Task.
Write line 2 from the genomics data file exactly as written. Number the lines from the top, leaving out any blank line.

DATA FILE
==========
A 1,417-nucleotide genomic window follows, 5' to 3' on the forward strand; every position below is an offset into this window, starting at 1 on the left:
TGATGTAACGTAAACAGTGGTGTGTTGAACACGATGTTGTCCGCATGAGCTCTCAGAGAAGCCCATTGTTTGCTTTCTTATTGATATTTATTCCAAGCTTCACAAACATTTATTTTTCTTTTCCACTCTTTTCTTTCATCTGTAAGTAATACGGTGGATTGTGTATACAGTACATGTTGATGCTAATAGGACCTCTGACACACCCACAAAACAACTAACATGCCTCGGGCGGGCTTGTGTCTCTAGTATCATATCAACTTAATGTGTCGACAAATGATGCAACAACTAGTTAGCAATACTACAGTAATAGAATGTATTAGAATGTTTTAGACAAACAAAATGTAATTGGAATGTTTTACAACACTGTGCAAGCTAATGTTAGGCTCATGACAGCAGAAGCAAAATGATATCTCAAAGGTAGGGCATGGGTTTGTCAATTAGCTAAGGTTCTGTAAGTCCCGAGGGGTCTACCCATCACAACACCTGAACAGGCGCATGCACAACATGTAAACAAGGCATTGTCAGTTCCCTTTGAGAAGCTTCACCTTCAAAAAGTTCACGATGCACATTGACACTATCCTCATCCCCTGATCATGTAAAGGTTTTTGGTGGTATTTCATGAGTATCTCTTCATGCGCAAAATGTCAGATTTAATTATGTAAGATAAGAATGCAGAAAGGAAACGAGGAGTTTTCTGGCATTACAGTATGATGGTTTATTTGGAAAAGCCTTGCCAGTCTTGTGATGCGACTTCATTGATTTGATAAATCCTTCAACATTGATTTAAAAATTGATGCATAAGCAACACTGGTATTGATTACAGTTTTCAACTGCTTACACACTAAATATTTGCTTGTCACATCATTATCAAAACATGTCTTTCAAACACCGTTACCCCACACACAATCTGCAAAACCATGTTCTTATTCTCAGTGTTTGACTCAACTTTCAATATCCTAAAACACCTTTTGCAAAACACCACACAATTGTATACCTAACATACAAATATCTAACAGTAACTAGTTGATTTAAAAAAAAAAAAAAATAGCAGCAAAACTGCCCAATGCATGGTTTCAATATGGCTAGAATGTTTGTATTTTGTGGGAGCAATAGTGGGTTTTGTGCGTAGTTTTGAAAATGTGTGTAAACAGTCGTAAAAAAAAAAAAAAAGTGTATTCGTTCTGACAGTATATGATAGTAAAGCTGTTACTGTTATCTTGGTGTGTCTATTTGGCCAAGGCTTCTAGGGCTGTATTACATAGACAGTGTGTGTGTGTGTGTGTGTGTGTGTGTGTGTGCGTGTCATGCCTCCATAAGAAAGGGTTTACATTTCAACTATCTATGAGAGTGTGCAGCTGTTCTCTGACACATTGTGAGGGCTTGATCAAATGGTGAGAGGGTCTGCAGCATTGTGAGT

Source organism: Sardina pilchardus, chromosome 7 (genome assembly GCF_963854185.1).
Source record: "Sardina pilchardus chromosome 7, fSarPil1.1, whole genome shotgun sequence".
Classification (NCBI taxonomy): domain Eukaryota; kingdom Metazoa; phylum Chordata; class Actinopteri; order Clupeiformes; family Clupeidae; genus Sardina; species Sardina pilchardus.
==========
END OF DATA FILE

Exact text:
TGATGTAACGTAAACAGTGGTGTGTTGAACACGATGTTGTCCGCATGAGCTCTCAGAGAAGCCCATTGTTTGCTTTCTTATTGATATTTATTCCAAGCTTCACAAACATTTATTTTTCTTTTCCACTCTTTTCTTTCATCTGTAAGTAATACGGTGGATTGTGTATACAGTACATGTTGATGCTAATAGGACCTCTGACACACCCACAAAACAACTAACATGCCTCGGGCGGGCTTGTGTCTCTAGTATCATATCAACTTAATGTGTCGACAAATGATGCAACAACTAGTTAGCAATACTACAGTAATAGAATGTATTAGAATGTTTTAGACAAACAAAATGTAATTGGAATGTTTTACAACACTGTGCAAGCTAATGTTAGGCTCATGACAGCAGAAGCAAAATGATATCTCAAAGGTAGGGCATGGGTTTGTCAATTAGCTAAGGTTCTGTAAGTCCCGAGGGGTCTACCCATCACAACACCTGAACAGGCGCATGCACAACATGTAAACAAGGCATTGTCAGTTCCCTTTGAGAAGCTTCACCTTCAAAAAGTTCACGATGCACATTGACACTATCCTCATCCCCTGATCATGTAAAGGTTTTTGGTGGTATTTCATGAGTATCTCTTCATGCGCAAAATGTCAGATTTAATTATGTAAGATAAGAATGCAGAAAGGAAACGAGGAGTTTTCTGGCATTACAGTATGATGGTTTATTTGGAAAAGCCTTGCCAGTCTTGTGATGCGACTTCATTGATTTGATAAATCCTTCAACATTGATTTAAAAATTGATGCATAAGCAACACTGGTATTGATTACAGTTTTCAACTGCTTACACACTAAATATTTGCTTGTCACATCATTATCAAAACATGTCTTTCAAACACCGTTACCCCACACACAATCTGCAAAACCATGTTCTTATTCTCAGTGTTTGACTCAACTTTCAATATCCTAAAACACCTTTTGCAAAACACCACACAATTGTATACCTAACATACAAATATCTAACAGTAACTAGTTGATTTAAAAAAAAAAAAAAATAGCAGCAAAACTGCCCAATGCATGGTTTCAATATGGCTAGAATGTTTGTATTTTGTGGGAGCAATAGTGGGTTTTGTGCGTAGTTTTGAAAATGTGTGTAAACAGTCGTAAAAAAAAAAAAAAAGTGTATTCGTTCTGACAGTATATGATAGTAAAGCTGTTACTGTTATCTTGGTGTGTCTATTTGGCCAAGGCTTCTAGGGCTGTATTACATAGACAGTGTGTGTGTGTGTGTGTGTGTGTGTGTGTGTGCGTGTCATGCCTCCATAAGAAAGGGTTTACATTTCAACTATCTATGAGAGTGTGCAGCTGTTCTCTGACACATTGTGAGGGCTTGATCAAATGGTGAGAGGGTCTGCAGCATTGTGAGT